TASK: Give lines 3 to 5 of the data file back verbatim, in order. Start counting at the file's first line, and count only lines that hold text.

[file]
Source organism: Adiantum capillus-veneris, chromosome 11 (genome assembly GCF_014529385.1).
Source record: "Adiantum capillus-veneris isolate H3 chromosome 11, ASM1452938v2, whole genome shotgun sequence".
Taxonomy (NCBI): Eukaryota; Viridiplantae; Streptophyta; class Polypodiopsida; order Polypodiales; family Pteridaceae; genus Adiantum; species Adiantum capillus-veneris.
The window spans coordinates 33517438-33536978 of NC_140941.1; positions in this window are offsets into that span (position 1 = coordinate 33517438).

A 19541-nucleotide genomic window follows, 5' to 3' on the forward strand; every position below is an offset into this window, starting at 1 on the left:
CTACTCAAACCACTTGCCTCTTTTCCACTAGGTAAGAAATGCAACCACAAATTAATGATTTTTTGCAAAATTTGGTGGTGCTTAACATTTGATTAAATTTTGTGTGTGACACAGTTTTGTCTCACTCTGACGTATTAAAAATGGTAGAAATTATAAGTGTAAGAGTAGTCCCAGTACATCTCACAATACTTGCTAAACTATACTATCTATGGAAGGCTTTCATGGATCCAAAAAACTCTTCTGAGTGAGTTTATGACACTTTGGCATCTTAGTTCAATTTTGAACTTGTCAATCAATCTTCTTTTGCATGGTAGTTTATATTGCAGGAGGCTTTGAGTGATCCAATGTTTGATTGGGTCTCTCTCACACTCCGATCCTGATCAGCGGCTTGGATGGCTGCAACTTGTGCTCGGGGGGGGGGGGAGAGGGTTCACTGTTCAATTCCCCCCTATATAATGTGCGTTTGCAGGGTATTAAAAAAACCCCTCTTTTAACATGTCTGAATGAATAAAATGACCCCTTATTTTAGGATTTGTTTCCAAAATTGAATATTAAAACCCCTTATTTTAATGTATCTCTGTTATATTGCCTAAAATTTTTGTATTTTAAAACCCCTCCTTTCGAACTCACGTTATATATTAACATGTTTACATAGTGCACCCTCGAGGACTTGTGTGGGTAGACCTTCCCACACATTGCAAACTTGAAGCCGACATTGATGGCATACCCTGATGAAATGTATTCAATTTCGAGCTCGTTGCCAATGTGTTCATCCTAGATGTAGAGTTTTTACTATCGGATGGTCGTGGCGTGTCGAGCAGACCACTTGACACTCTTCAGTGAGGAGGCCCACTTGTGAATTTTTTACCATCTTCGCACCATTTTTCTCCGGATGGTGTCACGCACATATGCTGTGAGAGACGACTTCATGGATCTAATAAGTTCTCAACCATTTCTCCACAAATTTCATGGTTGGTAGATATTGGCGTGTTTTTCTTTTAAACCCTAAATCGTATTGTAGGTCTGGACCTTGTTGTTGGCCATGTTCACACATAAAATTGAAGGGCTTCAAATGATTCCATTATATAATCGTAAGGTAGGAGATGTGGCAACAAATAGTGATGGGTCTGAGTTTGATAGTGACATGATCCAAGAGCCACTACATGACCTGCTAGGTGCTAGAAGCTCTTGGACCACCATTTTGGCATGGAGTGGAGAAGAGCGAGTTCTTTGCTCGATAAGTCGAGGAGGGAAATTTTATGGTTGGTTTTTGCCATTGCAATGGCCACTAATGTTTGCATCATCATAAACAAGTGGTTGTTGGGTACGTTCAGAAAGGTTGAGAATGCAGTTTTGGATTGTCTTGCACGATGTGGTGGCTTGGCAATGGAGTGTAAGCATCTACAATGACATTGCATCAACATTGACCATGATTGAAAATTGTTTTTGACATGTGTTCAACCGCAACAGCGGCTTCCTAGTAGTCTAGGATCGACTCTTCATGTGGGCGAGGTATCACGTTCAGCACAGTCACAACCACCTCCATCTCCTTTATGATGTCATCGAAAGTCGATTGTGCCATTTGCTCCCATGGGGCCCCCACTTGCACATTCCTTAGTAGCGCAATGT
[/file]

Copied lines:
Taxonomy (NCBI): Eukaryota; Viridiplantae; Streptophyta; class Polypodiopsida; order Polypodiales; family Pteridaceae; genus Adiantum; species Adiantum capillus-veneris.
The window spans coordinates 33517438-33536978 of NC_140941.1; positions in this window are offsets into that span (position 1 = coordinate 33517438).

A 19541-nucleotide genomic window follows, 5' to 3' on the forward strand; every position below is an offset into this window, starting at 1 on the left: